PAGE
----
NIAID Study: Rapid Rebound of HIV and Reappearance of HIV Reservoirs in Patients Treated with IL-2 and Combination Antiretroviral Drugs Following Cessation of Therapy
In two HIV-infected patients treated with potent combinations of anti-HIV drugs and interleukin-2 (IL-2), and in whom even highly sensitive tests could detect no viable HIV, the virus quickly rebounded to substantial levels when therapy was stopped, according to researchers at the National Institute of Allergy and Infectious Diseases (NIAID).
NIAID Director Anthony S. Fauci, M.D., chief of the NIAID Laboratory of Immunoregulation (LIR), Tae-Wook Chun, Ph.D., a section head within the LIR, and their colleagues report their data in the Oct. 28, 1999 issue of the journal Nature.
The new findings add to recent reports that suggest eradicating HIV from the body with currently available anti-HIV therapies is unlikely because the virus can hide in sanctuaries which drugs cannot access and can exist in a latent form on which drugs have no effect.
Scientists frequently refer to these sanctuaries, which are established very early in the course of HIV infection, as viral "reservoirs."
Reservoirs of HIV include certain immune system cells - notably resting (non-activated) CD4+ T cells of the blood and lymph nodes - and probably cells of the brain, gut, bone marrow, genital tract and other organs. These reservoirs, in which the virus continues to replicate at low levels even during aggressive treatment, are probable sources of the resurgent HIV seen when therapy is discontinued. The current study shows that at least one HIV reservoir - the pool of latently infected, resting CD4+ T cells - is itself rapidly replenished after therapy is discontinued.
"The persistence of HIV reservoirs poses a significant impediment to the long-term control of HIV infection and must be addressed by comprehensive approaches to the therapy of HIV-infected individuals," says Dr. Fauci. "Our research and that of other groups underscores the importance of developing more potent anti-HIV therapies, treatment strategies that specifically target the hiding places of HIV, as well as therapies that preserve and enhance HIV-specific immunity."
In the current report, the authors discuss two patients treated with highly active antiretroviral therapy (HAART - three or more anti-HIV drugs including a protease inhibitor) for 33 and 30 months, respectively. Both patients also had received intermittent intravenous infusions of IL-2 for 42 and 50 months, respectively. Before discontinuing therapy, both had levels of HIV in their plasma below 50 copies per milliliter of blood, the detection limit of the viral load assay used in the study. IL-2 is a regulatory protein of the immune system that has potent effects on the proliferation, differentiation and activity of CD4+ T cells and other immune system cells.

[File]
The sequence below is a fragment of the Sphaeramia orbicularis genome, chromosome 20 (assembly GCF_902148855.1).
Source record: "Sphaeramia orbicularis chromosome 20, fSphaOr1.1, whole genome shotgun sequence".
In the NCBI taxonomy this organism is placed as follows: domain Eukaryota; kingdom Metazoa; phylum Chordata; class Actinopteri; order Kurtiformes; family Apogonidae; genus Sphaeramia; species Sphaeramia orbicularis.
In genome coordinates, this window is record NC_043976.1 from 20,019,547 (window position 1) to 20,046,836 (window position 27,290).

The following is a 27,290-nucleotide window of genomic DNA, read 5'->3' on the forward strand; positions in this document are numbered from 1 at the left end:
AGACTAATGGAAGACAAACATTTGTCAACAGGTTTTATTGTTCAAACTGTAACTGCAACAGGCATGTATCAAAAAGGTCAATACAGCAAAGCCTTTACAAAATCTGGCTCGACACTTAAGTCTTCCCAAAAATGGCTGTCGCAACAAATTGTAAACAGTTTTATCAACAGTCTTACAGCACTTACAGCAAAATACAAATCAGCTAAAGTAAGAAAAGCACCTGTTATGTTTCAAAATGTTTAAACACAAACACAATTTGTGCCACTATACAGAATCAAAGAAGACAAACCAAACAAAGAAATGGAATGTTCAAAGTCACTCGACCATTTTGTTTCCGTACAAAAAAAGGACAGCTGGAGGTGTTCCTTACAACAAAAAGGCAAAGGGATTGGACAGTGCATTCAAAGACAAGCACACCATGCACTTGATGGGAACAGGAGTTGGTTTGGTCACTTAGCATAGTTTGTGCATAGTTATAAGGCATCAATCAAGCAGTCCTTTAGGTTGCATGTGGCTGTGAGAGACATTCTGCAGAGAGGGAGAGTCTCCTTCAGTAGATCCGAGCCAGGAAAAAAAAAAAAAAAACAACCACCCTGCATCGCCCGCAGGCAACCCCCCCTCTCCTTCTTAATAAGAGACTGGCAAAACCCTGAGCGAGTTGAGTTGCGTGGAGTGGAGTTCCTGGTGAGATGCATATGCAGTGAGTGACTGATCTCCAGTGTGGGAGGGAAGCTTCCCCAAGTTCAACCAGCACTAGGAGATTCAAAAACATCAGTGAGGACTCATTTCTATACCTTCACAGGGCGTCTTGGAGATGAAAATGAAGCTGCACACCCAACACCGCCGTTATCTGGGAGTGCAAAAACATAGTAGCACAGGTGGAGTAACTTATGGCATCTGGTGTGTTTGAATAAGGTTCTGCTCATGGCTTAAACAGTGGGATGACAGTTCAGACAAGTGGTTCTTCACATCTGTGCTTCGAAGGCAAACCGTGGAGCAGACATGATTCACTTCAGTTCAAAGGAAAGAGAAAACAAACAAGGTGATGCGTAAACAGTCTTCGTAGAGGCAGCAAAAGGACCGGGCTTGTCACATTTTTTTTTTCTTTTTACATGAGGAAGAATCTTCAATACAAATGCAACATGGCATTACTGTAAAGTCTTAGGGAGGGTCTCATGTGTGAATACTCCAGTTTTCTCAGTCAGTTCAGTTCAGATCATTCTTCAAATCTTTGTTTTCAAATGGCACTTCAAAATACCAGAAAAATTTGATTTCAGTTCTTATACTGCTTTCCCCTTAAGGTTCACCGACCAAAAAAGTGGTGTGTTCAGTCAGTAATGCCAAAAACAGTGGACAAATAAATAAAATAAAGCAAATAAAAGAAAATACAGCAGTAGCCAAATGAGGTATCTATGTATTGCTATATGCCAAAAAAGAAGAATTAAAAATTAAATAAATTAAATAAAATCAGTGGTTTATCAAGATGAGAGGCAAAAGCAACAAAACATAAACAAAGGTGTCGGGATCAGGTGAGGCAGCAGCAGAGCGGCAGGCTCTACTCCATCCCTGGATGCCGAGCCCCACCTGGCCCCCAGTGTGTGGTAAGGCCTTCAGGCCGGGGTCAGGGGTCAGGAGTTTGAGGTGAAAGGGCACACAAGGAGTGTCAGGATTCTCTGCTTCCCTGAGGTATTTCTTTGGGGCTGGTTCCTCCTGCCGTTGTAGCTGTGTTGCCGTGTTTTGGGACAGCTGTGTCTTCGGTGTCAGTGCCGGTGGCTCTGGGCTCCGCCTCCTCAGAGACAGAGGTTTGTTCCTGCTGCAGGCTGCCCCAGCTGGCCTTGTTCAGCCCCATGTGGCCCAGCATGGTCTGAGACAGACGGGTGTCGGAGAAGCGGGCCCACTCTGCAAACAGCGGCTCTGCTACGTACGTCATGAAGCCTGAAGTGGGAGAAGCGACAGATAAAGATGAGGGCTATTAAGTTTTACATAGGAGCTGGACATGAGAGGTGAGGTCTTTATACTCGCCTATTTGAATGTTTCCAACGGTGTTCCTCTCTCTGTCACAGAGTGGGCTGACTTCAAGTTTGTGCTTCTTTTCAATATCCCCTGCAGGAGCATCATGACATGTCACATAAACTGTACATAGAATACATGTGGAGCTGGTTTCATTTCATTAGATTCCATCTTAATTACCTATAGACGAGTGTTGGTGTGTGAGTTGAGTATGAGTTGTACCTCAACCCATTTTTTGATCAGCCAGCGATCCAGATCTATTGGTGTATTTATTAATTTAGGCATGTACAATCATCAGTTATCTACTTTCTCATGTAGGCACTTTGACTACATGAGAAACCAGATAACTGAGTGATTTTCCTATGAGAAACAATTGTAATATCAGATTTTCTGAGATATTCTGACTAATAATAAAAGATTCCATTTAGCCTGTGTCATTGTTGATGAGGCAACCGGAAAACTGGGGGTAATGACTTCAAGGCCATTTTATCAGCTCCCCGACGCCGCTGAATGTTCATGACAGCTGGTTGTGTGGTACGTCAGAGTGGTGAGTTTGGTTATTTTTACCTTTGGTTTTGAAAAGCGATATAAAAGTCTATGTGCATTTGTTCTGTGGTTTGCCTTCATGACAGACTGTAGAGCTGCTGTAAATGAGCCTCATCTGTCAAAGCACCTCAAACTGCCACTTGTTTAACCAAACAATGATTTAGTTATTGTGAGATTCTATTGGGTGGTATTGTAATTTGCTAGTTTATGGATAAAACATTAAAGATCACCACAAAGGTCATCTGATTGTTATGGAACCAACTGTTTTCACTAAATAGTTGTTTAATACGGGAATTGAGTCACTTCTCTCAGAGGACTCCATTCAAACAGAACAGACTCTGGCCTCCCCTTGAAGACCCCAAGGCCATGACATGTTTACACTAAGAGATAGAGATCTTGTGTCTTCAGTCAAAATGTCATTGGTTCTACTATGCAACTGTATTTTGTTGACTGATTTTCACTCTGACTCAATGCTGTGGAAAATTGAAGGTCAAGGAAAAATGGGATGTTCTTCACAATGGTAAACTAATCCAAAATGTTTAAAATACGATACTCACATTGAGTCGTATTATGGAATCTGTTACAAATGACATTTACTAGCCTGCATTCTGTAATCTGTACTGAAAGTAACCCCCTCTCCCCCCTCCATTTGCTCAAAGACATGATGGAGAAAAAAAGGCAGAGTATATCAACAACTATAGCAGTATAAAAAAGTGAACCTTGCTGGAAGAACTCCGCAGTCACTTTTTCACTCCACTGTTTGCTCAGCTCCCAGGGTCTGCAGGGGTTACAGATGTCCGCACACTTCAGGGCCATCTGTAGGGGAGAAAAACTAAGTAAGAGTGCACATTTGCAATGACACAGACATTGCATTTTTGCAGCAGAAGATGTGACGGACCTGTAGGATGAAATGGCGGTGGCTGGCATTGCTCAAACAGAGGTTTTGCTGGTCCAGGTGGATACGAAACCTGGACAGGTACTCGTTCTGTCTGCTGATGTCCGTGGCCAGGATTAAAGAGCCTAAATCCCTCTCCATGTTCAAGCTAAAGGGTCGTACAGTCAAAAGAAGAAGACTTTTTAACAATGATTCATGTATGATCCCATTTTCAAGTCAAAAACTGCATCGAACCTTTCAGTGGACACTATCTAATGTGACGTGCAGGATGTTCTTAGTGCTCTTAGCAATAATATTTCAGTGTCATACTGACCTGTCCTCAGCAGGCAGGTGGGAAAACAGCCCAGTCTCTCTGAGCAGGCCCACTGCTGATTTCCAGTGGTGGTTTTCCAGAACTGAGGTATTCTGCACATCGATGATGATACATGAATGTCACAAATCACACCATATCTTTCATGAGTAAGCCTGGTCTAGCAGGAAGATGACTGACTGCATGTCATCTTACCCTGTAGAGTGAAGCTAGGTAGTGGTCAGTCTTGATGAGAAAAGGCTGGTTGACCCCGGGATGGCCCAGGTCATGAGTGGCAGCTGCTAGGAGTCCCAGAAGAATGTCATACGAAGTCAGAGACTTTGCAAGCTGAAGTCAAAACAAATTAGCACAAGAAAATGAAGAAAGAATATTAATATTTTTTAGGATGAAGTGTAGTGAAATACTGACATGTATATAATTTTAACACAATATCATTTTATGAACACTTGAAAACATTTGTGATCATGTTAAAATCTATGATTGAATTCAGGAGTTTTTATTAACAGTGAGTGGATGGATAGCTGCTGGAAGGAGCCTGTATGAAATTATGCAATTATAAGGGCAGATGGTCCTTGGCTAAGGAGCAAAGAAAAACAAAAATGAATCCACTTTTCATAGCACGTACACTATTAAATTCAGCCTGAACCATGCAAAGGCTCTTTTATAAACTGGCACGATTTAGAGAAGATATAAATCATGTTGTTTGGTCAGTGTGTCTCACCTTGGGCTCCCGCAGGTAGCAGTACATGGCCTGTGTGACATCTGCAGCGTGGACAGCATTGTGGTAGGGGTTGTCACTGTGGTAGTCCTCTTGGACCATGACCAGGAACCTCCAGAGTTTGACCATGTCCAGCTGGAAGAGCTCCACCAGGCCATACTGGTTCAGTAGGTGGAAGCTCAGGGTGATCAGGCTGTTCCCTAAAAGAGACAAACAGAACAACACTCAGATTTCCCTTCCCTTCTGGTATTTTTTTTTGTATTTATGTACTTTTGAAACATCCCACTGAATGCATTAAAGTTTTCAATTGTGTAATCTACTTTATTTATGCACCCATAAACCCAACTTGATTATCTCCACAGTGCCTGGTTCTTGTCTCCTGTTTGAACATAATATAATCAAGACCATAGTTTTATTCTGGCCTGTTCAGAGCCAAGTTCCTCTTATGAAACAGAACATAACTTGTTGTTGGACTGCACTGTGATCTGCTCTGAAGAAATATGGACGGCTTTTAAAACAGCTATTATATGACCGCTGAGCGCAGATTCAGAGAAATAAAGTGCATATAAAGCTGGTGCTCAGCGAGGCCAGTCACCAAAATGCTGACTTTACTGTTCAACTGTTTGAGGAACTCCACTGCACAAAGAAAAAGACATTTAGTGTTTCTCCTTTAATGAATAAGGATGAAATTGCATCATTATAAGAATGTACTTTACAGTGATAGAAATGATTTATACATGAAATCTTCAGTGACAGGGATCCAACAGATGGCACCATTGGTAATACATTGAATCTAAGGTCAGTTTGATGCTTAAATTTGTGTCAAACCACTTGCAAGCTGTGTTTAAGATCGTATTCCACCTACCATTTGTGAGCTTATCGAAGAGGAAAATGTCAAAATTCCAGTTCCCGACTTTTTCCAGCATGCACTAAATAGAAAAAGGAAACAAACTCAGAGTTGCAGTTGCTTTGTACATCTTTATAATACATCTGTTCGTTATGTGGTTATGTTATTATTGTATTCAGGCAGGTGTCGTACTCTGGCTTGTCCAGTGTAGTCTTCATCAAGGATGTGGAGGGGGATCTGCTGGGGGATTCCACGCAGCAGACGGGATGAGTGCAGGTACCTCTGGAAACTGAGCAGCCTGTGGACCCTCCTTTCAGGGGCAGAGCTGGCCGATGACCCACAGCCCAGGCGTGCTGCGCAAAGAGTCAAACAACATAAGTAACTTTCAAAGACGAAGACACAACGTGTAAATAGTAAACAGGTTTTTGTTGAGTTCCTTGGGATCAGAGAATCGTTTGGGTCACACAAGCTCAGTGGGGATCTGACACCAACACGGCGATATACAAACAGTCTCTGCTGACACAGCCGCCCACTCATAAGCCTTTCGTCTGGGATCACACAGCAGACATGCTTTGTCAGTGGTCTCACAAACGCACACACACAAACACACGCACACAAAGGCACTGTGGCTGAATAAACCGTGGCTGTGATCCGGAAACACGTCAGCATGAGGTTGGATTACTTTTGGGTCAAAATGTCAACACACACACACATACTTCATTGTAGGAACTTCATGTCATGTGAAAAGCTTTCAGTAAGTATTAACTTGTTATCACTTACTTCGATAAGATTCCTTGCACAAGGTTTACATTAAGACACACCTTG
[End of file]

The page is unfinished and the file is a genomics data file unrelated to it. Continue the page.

The researchers then used a sensitive culture technique to look for replication-competent HIV in the resting CD4+ T cells from the blood of these individuals and found none - even when they cultured up to 330 million cells from each individual. They then performed lymph node biopsies on the two patients and still could not isolate viable HIV.
"In these patients, we observed both a reduction of plasma virus to less than 50 copies per milliliter of blood and a marked diminution of an important viral reservoir - the pool of latently infected, resting CD4+ T cells," says Dr. Chun. "But the question still remained whether levels of HIV would remain low following discontinuation of therapy."
"The answer, unfortunately, was a resounding no," he adds. "When these patients discontinued HAART, virus was detected in the plasma of both individuals within three weeks, and the pool of resting CD4+ T cells carrying replication-competent HIV emerged shortly thereafter."
Dr. Chun adds: "Our data suggest that there may well be other HIV reservoirs in addition to resting CD4+ T cells which are responsible for the rebound in plasma viremia, a hypothesis that will be illuminated by further studies."
Co-authors of Drs. Chun and Fauci include Richard T. Davey, M.D., Delphine Engel, and H. Clifford Lane, M.D.
NIAID is a component of the National Institutes of Health (NIH). NIAID conducts and supports research to prevent, diagnose and treat illnesses such as HIV disease and other sexually transmitted diseases, tuberculosis, malaria, asthma and allergies. NIH is an agency of the U.S. Department of Health and Human Services.
TW Chun, RT Davey, D Engel, HC Lane and AS Fauci. Re-emergence of HIV after stopping therapy. Nature 401:874-75 (1999).
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